CINEMA: The Brothers Bloom

07/18/2010 § 1 Comment

Strolling through Blockbuster I picked up this film purely for being a great fan of Adrien Brody‘s acting. I had never heard the title but, when looking for a movie there are usually selfish motives behind this search – I want to laugh, I want to feel, I want to be challenged, I want to be entertained. This movie rather surprisingly did it all for me – but, this I would only find out later that night. What really sold me on the spot was -being the sucker for the theatricality of film making and photography that I am- that this promised to take me on a voyage around the world. The visuals alone seemed promising and the rest seemed to follow.

” The Brothers Bloom are the best con men in the world, swindling millionaires with complex scenarios of lust and intrigue. Now they’ve decided to take on one last job – showing a beautiful and eccentric heiress the time of her life with a romantic adventure that takes them around the world. “

Yeah, yeah, yeah I know. Doesn’t sound all that intriguing given the upsurge of mediocre con-artist movies in the past decade… However, I will tell you this: the con here is not the subject but rather a Zen-like object to allow Rian Johnson (writer and director) to tell a great story poetically, with an intriguing abundance of wit, irony and depth. A multi-dimensional film.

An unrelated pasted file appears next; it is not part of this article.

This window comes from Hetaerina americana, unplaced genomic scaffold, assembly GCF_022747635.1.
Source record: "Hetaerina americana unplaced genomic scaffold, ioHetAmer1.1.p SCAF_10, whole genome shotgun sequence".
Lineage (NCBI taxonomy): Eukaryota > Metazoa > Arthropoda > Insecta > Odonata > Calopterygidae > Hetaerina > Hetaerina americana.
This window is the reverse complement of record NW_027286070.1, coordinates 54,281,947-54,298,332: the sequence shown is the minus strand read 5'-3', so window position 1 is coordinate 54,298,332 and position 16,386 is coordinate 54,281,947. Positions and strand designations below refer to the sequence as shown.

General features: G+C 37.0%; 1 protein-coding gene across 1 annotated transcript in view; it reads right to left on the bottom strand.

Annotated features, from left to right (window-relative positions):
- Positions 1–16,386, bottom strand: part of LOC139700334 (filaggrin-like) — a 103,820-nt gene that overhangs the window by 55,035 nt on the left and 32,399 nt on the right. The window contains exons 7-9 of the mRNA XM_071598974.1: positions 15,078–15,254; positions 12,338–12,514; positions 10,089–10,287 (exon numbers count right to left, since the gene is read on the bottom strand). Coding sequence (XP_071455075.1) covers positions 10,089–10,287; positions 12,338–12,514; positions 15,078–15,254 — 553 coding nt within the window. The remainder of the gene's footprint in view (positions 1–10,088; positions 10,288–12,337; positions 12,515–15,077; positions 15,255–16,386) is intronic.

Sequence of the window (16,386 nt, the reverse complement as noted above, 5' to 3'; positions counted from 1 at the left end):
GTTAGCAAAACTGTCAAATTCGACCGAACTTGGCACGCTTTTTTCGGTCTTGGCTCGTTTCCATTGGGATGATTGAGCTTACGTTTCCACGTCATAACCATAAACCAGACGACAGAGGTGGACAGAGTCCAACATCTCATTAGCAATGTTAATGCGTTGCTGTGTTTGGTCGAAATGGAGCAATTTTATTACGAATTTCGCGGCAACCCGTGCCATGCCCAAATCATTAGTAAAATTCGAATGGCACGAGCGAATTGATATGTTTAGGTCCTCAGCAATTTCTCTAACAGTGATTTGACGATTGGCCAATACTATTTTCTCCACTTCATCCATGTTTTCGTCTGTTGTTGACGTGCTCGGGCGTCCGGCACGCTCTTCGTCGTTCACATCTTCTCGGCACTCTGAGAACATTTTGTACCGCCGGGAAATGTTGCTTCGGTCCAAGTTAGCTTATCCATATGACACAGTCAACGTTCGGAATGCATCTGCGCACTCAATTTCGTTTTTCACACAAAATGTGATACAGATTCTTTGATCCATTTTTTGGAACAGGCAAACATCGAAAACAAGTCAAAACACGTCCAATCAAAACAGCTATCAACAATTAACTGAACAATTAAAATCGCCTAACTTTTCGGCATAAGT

“Before enlightenment, chop wood, carry water. After enlightenment, chop wood, carry water.” What’s the difference? The tasks are the same. The need is the same. What about the frame of mind? Who is chopping? Who is carrying water? – Swami Sivananda on the Zen saying

VISUALS: The set design, location scouting, prop styling, costume selection, details in the film sequence

INTENTIONAL CROSS REFERENCES OF TIME/ERA: by combining contradictory costumes, props, and place the film establishes itself in a non-descript fictional time that alludes to the essence of film – the telling of a S-T-O-R-Y . The tall tale is fused with the psychological and emotional depths of the main characters so that the entire film reads like a Gabriel Garcia Marquez novel – where history and myth become so interlaced with the richness of the setting that one can no longer tell which is what.

THEN THERE IS THE COMIC RELIEF often provided by the same mechanism as the drama – Bloom’s lifetime role as Steven’s antihero. This backed by Bang Bang – the silent side kick who has a talent for blowing things up + the eccentric “lonely, but beautiful” heiress, Penelope. Below watch the scene when Bloom meets Penelope.

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